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Guest blog: China and the first-to-file exception

Many foreign brand owners have been caught out by China's first-to-file trade mark rules. But could a recent decision indicate more flexibility about how the law is applied, at least for some companies? Tom Carver explains

The advice most frequently repeated in relation to trade marks in China is that brand owners should file early. China operates a first-to-file system, which means as the name suggests that the first person to file for a trade mark is the owner, irrespective of prior use. A business model commonly known as trade mark squatting takes advantage of this system, whereby squatters file for trade marks they have seen in use on the internet or at trade fairs in the hope of later selling them to the rightful owner. Famous companies have fallen foul of this, including New Balance and Tesla, as well as innumerable small companies. In the past there have been three options for resolving the situation: (1) wait three years and hope that the squatter does not use the mark, enabling the rightful owner to cancel for non-use; (2) apply to cancel the mark on the ground that it was registered in bad faith (This has been very difficult, requiring a prior sales agency between filer and rightful owner, but should be easier following the latest trade mark law revision); or (3) buy the mark.

So when Trunkbow Asia Pacific (Shandong) applied for a trade mark "weixin" in classes 9, 38 and 42, apparently intending to use it for a communication program, it probably assumed it would soon be the unassailable owner. At the time of filing (November 12 2010) there was nothing called Weixin on the market and no relevant registrations. Fast forward to January 21 2011, and Shenzhen-based technology company Tencent launched its Weixin ("WeChat" in English) messaging app. As anyone who has been to China will know, almost everyone with a smartphone uses Weixin. It is the equivalent of Facebook, WhatsApp and Instagram rolled into one and now has 500 million users.

Back to Trunkbow: all seemed to be proceeding smoothly. On July 26 2011 the China Trade Mark Office (CTMO) gave preliminary approval. Later that year, however, a third party named Zhang Xinhe submitted an objection to the application. That objection was based on Article 10.1(8) of the Trade Mark Law, which reads: "The following signs shall not be used as trade marks ' those detrimental to social morals or customs, or having other negative influences'."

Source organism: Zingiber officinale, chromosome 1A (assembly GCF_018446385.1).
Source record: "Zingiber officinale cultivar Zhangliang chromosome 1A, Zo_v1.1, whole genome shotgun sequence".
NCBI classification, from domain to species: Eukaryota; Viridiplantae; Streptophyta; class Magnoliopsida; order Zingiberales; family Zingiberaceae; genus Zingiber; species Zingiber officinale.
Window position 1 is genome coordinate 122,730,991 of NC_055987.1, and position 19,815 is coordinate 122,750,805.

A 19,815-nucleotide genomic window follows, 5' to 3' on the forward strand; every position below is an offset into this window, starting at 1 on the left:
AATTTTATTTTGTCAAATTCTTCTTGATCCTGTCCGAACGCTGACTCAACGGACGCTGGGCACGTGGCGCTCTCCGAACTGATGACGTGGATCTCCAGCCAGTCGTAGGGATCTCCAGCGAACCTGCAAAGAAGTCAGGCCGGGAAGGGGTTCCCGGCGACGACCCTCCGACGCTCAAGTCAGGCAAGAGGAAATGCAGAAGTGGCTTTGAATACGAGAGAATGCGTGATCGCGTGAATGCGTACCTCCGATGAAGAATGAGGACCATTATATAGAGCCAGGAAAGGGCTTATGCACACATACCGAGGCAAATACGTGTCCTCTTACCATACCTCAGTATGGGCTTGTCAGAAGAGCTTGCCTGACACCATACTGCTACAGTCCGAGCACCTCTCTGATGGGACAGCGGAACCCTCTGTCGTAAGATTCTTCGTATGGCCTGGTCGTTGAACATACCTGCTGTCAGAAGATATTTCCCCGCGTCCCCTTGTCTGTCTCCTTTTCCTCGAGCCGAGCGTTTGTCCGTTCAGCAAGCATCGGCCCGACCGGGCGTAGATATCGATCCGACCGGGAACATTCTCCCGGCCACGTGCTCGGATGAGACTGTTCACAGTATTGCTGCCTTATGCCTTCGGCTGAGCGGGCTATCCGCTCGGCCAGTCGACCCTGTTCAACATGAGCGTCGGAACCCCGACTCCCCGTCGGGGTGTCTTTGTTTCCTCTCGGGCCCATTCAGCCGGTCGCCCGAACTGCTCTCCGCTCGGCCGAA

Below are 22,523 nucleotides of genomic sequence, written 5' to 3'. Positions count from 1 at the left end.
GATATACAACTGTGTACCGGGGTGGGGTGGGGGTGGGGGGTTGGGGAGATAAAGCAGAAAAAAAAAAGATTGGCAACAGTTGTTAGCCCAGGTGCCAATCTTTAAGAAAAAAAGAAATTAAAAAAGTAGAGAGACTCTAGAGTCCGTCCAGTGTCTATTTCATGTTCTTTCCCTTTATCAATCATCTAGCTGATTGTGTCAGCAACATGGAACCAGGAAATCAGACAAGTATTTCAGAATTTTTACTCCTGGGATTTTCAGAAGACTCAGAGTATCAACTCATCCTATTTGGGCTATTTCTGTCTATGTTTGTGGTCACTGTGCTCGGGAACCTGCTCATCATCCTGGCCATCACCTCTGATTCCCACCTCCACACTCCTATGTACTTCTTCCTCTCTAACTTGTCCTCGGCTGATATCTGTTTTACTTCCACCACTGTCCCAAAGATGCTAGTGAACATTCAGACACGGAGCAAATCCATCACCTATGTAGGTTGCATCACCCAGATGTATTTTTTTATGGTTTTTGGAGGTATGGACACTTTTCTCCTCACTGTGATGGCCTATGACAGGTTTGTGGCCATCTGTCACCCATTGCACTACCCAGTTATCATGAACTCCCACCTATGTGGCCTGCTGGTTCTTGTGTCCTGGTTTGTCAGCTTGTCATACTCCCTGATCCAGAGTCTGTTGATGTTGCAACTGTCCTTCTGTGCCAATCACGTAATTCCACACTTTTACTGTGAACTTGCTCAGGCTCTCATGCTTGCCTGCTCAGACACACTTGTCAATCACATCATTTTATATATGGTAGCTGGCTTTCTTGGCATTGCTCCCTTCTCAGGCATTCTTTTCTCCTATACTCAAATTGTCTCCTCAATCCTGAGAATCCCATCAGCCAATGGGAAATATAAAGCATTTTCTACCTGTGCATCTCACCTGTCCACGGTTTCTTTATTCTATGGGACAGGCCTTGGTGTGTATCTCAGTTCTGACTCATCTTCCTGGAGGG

Social morals

It is not immediately obvious why Weixin (not a rude word!) should be detrimental to social morals or customs, or have other negative influences. The Supreme Court has previously indicated that this exception is to be interpreted narrowly and is not to be used to protect private rights. CTMO, however, decided that granting the Weixin mark to Trunkbow would lead to confusion among customers thereby causing a negative social influence. Accordingly, and extraordinarily, the mark was refused. Trunkbow's appeal to the newly formed Beijing IP Court was dismissed, the Court holding that public interest should be taken into account in deciding whether to grant trade marks. Trunkbow's application, if successful, would have caused inconvenience and had a negative impact on the public.

This is a serious departure from the first-to-file rule and brings into question China's commitment to the rule of law. Tencent could, like all brand owners before, have paid Trunkbow for the mark or rebranded. A company with such phenomenal market penetration should have no difficulty in informing its customers that henceforth it would be known by a new name (it would probably be national news, and certainly the main topic of conversation at the office water cooler).

Looking to the future and the ramifications of the decision, will Article 10.1(8) become a more widely usable back door attack on trade marks not susceptible to bad faith and non-use attacks, or will only companies as famous as Tencent benefit? It is hard to think of many foreign brands (bar KFC and McDonalds) with the market penetration of Weixin, and certainly the innumerable small victims of the squatters are not going to be able to take advantage.

I assume Trunkbow will appeal to the High Court and I await the decision with great interest. Will the High Court maintain the Tencent exemption, or will it overturn it and maintain the stable and predictable first-to-file rule, leaving Tencent and Trunkbow to negotiate an appropriate price for the transfer of the mark. Any improvements on $60 million (the price Apple paid for the iPad trade mark in China)?

Tom Carver is a director in the IP department at Wragge Lawrence Graham & Co.

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